Often feeling - and looking - like an outsider Betty slowly finds her place at MODE believing in her boss, the editor in chief, Daniel Meade even when he doesn't believe in himself and helping him through a wide array of crazy schemes and mishaps (most of them orchestrated by the beautifully evil mind Wilhelmina Slater, MODE's fashion editor).
With the help of her endearing, loud and loving family, Betty stays strong, true to herself as she reaches for her dreams (she hopes to be a writer someday), even as she goes places she never imagined she would go.
About five years ago, when I first heard they were making Ugly Betty, I was highly skeptical.
I knew the story they were going to tell, years before I had seen then original Colombian telenovela, and later suffered through the seemingly endless Mexican production (and believe me, it implied suffering). I wasn't sure how well would Betty's story translate into a series.
From the first episode, Ugly Betty became my favorite version of this story. Why? Because even at the very beginning, during the first season when Betty wore hideous clothes and silly costumes, the show's runners gave Betty something I hadn't seen in any of the other incarnations of the story.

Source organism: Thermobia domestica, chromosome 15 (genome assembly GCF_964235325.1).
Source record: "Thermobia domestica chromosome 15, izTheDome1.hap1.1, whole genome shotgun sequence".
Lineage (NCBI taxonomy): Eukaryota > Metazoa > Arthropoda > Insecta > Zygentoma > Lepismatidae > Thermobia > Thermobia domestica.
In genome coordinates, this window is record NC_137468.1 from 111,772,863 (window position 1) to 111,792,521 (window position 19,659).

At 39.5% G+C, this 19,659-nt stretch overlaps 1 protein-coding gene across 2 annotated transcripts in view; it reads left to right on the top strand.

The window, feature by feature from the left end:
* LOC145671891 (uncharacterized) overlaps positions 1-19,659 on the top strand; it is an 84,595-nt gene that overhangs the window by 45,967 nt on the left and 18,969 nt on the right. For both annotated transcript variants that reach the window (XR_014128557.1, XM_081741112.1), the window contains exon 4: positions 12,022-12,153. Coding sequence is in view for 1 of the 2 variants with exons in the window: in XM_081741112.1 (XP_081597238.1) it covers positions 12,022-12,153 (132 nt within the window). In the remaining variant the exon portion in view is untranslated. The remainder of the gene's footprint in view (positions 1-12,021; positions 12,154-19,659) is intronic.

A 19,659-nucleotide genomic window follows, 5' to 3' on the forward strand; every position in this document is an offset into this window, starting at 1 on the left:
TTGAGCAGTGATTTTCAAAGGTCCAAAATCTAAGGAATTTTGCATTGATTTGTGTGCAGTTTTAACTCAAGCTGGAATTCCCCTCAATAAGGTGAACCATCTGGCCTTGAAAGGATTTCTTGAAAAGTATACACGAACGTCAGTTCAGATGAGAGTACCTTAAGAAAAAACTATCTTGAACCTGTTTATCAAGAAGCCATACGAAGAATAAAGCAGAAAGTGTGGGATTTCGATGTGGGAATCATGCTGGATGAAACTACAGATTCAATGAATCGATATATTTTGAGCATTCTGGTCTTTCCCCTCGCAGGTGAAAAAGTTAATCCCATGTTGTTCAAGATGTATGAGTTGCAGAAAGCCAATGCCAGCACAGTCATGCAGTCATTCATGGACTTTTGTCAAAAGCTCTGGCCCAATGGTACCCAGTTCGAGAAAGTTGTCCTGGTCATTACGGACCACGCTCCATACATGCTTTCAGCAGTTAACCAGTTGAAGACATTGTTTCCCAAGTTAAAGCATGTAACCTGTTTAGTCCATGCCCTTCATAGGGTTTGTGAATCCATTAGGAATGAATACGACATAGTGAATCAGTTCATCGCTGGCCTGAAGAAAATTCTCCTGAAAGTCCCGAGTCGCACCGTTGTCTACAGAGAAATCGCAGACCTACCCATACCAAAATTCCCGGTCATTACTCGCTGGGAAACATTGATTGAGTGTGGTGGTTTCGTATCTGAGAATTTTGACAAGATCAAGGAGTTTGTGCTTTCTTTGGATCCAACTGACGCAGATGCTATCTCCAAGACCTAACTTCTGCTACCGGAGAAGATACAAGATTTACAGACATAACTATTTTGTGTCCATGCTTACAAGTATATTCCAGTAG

That something was dignity.
Last night I watched the last episode of Ugly Betty - Season 4, Episode 20 - and it was like saying goodbye to a dear friend. Betty Suarez sure worked hard for what she wanted and she was rewarded. I was quite happy with the fate of my other beloved characters from the series (wish I could say more, but I don't want to spoil. I will say that I think Wilhelmina's fate was the sweetest of them all).
As for Betty's fate - and Daniel's - the series left things in a very happy and hopeful place.
Going to miss you Betty.